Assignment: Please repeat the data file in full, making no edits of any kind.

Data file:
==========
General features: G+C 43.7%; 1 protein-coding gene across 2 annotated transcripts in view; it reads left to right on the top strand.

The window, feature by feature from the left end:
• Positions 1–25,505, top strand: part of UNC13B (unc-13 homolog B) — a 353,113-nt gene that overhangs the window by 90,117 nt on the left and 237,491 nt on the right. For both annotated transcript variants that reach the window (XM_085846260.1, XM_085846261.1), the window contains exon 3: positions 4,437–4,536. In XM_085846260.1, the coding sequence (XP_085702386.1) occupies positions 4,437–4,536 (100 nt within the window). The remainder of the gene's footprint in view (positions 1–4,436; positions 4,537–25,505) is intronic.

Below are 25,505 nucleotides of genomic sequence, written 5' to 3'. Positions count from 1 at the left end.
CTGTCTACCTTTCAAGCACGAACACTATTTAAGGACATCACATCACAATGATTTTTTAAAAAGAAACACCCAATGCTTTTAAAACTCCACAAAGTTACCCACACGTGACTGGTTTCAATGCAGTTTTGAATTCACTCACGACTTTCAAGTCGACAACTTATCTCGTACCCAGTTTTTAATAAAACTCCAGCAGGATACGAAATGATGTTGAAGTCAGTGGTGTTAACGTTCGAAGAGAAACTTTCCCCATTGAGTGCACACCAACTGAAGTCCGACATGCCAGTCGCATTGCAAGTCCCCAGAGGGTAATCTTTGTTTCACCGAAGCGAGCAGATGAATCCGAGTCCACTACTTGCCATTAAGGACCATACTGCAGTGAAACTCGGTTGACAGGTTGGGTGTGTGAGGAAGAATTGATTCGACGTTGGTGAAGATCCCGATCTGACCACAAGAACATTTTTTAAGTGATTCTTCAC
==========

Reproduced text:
General features: G+C 43.7%; 1 protein-coding gene across 2 annotated transcripts in view; it reads left to right on the top strand.

The window, feature by feature from the left end:
• Positions 1–25,505, top strand: part of UNC13B (unc-13 homolog B) — a 353,113-nt gene that overhangs the window by 90,117 nt on the left and 237,491 nt on the right. For both annotated transcript variants that reach the window (XM_085846260.1, XM_085846261.1), the window contains exon 3: positions 4,437–4,536. In XM_085846260.1, the coding sequence (XP_085702386.1) occupies positions 4,437–4,536 (100 nt within the window). The remainder of the gene's footprint in view (positions 1–4,436; positions 4,537–25,505) is intronic.

Below are 25,505 nucleotides of genomic sequence, written 5' to 3'. Positions count from 1 at the left end.
CTGTCTACCTTTCAAGCACGAACACTATTTAAGGACATCACATCACAATGATTTTTTAAAAAGAAACACCCAATGCTTTTAAAACTCCACAAAGTTACCCACACGTGACTGGTTTCAATGCAGTTTTGAATTCACTCACGACTTTCAAGTCGACAACTTATCTCGTACCCAGTTTTTAATAAAACTCCAGCAGGATACGAAATGATGTTGAAGTCAGTGGTGTTAACGTTCGAAGAGAAACTTTCCCCATTGAGTGCACACCAACTGAAGTCCGACATGCCAGTCGCATTGCAAGTCCCCAGAGGGTAATCTTTGTTTCACCGAAGCGAGCAGATGAATCCGAGTCCACTACTTGCCATTAAGGACCATACTGCAGTGAAACTCGGTTGACAGGTTGGGTGTGTGAGGAAGAATTGATTCGACGTTGGTGAAGATCCCGATCTGACCACAAGAACATTTTTTAAGTGATTCTTCAC